Rosie, who is a Michelin star pastry chef and runs Community Interest Company Miss Macaroon, and Andy, the author of Going for a Balti and Balti Triangle pioneer, are to speak at the day-long Food Exchange at Birmingham City University.
The event has been arranged by small business support group Enterprise Nation and is expected to give up-and-coming food companies a flavour of the industry.
According to Andy, Birmingham’s food culture is one of the most progressive and in the country.
"Unlike other cities, the Birmingham and in particular the Balti Triangle, you’ll still find hundreds of independent restaurants, shops and bars. While the development of the Balti put the city on the foodie map, a quick walk around will show how it continues to progress to reflect the city’s multi cultural community," he said.
"Today the latest trends are Pakistani dessert parlours and Halal steak restaurants. I’ve even seen new ethnic restaurants reimagining the cottage pie. Food is a hugely important tool that can bring people and cultures together like nothing else.
"It’s great to see innovation being encouraged and supported in food businesses here in the city."
The news of Miss Macaroon’s attendance at the event follows the news that Rosie is to open her own shop in the city selling her Hockley-made macaroons, thanks to a £120k investment from the Black Country Reinvestment Society and social enterprise supporter Unltd’s Big Venture Challenge toward.
The shop will also offer a ‘create your own service’, as well as business services which will allow local firms to add their corporate logo to the treats for important functions.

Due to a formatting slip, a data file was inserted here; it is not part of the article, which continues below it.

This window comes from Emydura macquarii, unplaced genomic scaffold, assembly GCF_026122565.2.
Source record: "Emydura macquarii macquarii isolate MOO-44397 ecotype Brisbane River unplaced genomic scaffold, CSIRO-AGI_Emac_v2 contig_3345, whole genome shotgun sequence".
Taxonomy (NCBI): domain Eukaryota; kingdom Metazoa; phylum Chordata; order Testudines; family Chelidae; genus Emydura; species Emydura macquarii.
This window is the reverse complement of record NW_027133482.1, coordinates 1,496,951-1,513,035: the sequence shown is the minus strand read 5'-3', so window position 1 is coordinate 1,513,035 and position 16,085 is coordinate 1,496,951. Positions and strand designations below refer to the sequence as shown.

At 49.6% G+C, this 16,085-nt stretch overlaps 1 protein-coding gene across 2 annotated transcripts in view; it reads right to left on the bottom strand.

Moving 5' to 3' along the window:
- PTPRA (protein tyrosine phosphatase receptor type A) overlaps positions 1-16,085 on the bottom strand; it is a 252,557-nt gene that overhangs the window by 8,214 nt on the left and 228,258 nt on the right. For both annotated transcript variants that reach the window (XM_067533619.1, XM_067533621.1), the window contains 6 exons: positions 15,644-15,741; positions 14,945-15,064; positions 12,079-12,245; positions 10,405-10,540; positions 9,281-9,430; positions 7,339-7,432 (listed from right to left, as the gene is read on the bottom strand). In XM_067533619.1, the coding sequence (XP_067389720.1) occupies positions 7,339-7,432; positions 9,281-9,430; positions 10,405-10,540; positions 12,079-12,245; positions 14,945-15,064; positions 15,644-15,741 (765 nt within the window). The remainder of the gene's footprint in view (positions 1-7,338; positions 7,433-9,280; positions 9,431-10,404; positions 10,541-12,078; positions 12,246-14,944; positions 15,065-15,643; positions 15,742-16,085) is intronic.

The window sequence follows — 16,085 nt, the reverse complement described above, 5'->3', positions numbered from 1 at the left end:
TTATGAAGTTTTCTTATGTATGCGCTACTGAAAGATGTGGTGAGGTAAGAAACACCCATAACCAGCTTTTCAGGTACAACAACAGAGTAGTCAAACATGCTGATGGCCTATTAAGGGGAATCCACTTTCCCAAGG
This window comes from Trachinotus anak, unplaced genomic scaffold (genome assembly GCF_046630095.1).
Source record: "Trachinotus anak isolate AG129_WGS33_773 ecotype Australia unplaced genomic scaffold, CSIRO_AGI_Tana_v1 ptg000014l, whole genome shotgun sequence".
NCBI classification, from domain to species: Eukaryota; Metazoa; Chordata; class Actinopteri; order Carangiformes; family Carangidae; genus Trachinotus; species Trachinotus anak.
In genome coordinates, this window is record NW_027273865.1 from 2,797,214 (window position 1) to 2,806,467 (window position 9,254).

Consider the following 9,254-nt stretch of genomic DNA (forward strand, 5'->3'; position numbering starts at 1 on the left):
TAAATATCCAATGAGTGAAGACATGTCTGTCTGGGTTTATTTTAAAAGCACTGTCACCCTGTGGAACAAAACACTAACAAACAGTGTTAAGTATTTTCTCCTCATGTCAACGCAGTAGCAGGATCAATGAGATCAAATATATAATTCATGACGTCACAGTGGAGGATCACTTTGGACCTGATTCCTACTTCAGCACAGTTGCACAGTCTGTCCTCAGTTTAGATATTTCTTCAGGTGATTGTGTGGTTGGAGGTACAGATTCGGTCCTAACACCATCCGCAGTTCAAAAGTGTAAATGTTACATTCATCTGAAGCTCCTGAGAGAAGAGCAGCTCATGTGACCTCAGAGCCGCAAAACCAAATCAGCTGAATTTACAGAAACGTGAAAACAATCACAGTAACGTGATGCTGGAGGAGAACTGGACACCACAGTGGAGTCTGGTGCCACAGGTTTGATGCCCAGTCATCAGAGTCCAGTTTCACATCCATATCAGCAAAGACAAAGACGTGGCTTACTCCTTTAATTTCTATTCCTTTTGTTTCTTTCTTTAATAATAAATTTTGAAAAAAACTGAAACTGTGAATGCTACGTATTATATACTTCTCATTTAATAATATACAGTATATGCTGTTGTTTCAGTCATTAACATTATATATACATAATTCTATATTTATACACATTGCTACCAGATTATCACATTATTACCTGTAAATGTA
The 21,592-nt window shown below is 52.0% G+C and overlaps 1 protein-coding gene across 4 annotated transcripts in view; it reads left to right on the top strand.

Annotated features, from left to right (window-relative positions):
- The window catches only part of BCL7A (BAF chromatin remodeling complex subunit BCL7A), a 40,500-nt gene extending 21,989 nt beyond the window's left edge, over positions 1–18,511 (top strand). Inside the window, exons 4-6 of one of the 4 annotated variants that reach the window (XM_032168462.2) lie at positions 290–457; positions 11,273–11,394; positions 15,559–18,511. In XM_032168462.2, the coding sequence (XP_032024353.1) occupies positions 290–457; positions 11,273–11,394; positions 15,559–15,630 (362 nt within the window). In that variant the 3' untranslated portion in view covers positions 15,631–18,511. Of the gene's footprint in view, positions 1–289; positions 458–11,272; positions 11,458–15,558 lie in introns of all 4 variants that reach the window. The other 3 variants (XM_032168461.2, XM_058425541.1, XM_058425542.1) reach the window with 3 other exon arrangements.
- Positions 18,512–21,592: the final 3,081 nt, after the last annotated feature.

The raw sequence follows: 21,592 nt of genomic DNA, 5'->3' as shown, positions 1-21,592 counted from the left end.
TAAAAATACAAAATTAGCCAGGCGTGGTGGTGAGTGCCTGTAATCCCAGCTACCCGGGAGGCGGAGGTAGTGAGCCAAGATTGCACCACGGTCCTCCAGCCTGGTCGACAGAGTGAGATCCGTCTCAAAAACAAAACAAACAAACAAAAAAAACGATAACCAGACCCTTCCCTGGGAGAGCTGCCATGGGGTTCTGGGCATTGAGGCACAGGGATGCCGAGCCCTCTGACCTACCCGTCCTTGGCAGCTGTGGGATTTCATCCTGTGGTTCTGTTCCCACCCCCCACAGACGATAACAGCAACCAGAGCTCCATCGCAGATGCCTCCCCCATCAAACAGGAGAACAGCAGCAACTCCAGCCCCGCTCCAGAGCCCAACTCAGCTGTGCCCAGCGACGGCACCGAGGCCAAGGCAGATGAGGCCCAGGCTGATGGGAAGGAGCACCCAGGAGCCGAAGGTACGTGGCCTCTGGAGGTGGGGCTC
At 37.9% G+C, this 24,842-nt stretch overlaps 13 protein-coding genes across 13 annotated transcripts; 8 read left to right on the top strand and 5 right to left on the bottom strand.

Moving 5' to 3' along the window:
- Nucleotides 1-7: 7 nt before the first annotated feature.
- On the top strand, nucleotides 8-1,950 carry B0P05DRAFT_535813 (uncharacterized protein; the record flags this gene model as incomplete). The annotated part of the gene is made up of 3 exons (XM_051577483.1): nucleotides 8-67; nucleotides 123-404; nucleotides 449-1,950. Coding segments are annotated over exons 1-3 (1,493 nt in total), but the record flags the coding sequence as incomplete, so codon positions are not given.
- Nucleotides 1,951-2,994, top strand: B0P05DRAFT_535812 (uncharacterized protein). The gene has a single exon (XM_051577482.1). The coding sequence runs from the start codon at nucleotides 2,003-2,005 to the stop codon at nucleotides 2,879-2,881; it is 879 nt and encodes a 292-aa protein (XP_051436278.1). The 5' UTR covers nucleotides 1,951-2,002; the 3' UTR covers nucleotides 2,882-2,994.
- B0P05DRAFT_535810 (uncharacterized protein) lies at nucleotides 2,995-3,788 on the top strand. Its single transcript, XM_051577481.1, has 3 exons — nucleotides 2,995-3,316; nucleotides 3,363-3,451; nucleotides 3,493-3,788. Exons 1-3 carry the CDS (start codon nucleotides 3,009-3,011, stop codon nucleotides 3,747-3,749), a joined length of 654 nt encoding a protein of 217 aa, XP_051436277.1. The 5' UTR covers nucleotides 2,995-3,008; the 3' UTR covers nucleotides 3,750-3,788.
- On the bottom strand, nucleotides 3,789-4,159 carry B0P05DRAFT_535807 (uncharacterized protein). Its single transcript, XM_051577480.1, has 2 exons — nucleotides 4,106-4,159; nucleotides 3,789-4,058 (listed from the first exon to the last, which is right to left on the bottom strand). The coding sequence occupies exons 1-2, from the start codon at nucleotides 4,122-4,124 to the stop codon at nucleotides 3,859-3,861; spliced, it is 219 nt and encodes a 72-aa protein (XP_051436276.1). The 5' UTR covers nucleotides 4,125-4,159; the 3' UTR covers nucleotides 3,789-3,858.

On the day Rosie will be sharing some of her expert advice, including how to get funding towards foodie ventures.
She said: "Being prepared for investment meetings is vital. Get all the due diligence done ahead in plenty of time because you need to make a good impression and come across as professional as possible.
"You also need to do your research and apply to many different places. I applied to 12 funders, secured some funding and then they ran out of money, so it was a mad dash because of timings. But because I was totally prepared, everything was fine."
The event will take place on 16 September.
Emma Jones, founder of Enterprise Nation, said: "Birmingham is the home to some of Britain’s most exciting and exotic food entrepreneurs.
"It’s an incredibly vibrant city where different cultures have met – and learned about each other through food. This event will help the growing number of people we’re seeing who want to build successful food and drink businesses get a taste of how the industry works, how to get in front of the major players, pick up contacts - and get an appetite for success."